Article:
yes, they are
no, they are not
not when they are misleading : |
i don't participate in polls
say "hi" to lumbergh for me
only for watching checks dancing
it depends a lot on how the poll was conducted, the pop. that participated compared to the whole pop., how the results were verified, how honest ppl were, how bias the questions were presented, etc......
it depends on what kind of polls you are talking about. do you mean polls here at g|a?, or large public opinion polls.
if you mean public opinion polls, then i would say that polls are very effective at doing what they are supposed to do, and that is to give a snapshot of how a group of people feels about the issues at hand.
the problem arises when people interpret or misinterpret the poll. a poll does NOTHING more than what i just said above. however, people always try to use polls to say something else -- something larger. they try to say that it indicates how the country as a whole feels about an issue, or how people are going to vote in an election. they claim that the poll tells us how we should formulate public policy.
a good poll can give us SUGGESTIONS about many of these things. the better a poll is designed and conducted, the more it can be used to tell a larger story. but the fact remains that this "larger story" is still something MADE UP based on what the poll suggested.
i think polls can be very effective
very, very, very
you know what i just realized?
this is a poll poll
1/2)Possible poll poll resultsOriginally posted by nickelback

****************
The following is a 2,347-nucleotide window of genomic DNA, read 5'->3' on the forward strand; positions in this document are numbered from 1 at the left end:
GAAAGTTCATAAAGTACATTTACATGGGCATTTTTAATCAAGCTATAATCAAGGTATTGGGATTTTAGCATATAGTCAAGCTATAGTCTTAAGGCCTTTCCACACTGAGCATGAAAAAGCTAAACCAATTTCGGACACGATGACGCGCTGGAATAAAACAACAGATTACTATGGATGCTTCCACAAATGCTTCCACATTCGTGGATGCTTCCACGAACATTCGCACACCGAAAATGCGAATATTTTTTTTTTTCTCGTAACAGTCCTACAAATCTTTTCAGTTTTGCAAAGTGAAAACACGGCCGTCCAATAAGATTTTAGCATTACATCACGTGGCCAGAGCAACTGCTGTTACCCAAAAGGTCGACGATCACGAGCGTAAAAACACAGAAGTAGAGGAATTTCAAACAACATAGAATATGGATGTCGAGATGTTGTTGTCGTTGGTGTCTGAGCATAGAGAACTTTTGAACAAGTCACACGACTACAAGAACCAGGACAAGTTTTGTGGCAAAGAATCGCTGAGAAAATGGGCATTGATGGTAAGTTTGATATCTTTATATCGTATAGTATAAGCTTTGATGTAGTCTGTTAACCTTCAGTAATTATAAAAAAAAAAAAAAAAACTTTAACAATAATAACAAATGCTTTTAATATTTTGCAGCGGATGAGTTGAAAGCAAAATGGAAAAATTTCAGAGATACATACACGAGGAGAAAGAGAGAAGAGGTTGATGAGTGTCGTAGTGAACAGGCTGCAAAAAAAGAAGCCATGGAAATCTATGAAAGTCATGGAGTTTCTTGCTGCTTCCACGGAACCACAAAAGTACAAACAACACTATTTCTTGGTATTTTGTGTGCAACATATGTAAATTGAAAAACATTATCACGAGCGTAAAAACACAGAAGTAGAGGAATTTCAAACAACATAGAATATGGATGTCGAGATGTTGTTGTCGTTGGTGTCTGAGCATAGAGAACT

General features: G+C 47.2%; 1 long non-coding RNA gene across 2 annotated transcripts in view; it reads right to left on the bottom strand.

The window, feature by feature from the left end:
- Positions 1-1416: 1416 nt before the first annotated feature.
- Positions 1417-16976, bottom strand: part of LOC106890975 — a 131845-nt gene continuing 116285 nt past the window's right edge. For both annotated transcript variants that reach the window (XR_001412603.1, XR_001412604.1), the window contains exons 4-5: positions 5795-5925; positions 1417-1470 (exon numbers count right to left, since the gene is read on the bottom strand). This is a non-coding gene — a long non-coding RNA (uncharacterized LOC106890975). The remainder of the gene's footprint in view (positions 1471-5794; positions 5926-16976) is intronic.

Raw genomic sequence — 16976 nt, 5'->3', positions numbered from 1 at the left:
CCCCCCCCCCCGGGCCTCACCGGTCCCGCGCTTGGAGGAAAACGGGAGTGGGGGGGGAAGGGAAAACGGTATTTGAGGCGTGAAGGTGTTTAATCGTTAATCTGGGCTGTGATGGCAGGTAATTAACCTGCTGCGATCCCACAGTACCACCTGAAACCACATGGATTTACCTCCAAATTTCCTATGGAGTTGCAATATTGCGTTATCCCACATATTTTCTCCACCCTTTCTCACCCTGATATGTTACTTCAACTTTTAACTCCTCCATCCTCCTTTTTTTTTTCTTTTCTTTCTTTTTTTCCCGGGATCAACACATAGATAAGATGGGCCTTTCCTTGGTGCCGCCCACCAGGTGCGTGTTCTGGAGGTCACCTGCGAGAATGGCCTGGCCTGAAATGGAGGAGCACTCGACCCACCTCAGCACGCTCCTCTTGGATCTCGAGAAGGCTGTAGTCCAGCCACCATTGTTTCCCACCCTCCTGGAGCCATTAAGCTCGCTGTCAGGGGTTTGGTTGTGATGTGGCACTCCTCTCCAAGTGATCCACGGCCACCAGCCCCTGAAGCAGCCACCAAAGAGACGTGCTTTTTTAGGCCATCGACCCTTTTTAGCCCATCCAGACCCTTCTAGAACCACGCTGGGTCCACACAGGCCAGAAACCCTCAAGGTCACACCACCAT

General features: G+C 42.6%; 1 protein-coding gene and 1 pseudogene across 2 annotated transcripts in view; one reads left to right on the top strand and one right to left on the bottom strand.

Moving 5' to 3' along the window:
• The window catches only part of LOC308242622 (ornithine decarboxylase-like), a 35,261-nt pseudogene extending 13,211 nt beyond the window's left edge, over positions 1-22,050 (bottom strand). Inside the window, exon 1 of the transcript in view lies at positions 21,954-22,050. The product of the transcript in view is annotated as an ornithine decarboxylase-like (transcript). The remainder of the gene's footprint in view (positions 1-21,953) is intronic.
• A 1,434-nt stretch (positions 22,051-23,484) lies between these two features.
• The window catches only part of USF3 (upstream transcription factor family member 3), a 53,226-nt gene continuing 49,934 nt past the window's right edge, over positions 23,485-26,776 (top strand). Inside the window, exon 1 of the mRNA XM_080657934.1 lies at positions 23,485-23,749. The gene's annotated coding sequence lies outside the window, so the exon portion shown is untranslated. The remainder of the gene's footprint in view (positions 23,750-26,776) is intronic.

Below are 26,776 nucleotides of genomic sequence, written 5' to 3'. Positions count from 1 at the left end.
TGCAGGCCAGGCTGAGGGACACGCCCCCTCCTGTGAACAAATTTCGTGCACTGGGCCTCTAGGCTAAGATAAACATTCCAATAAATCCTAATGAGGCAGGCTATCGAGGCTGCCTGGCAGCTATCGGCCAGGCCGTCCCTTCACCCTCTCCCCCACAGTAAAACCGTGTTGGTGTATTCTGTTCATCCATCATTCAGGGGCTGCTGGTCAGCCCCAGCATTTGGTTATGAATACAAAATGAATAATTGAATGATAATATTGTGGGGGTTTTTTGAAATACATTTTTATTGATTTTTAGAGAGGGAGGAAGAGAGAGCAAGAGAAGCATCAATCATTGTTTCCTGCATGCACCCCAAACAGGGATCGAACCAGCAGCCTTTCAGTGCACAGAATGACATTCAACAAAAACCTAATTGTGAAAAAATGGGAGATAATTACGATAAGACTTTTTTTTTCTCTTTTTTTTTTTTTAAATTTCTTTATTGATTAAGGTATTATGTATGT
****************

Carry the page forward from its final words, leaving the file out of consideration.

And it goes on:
this is a poll poll
a/b. and their consequences in relation to reality:
1)The poll poll shows that polls are effective
a. this really is true, polls are effective and the poll poll's results can be trusted.
b. this is false, polls aren't effective. The poll poll can not be trusted, yet IT claims that IT CAN be trusted. The poll poll disagrees with itself.
2)The poll poll shows that polls are NOT effective
a. this really is false, polls truely ARE effective.
b. this is true, polls aren't effective. In this case, the poll's own results can not be trusted. Thus we must assume that the poll might very well be effective, which suggests that we can trust the poll, which in itself contradicts its own outcome.
ESSENTIALLY, in the cases of both (b) consequences, THE POLL POLL MIGHT DISAGREE WITH ITSELF. The logic used in mathematical proofs suggests that anytime a disagreement occurs, that possibility is discounted; so we get rid of both (b) situations.
So we're left with the (a) situations which, in very different ways, show that polls are effective. Q.E.D.
Do I think too much?
There is all the difference in the world between treating people equally and attempting to make them equal. - Friedrich Hayek
intelectual being??? at least hes got one unlike some people i know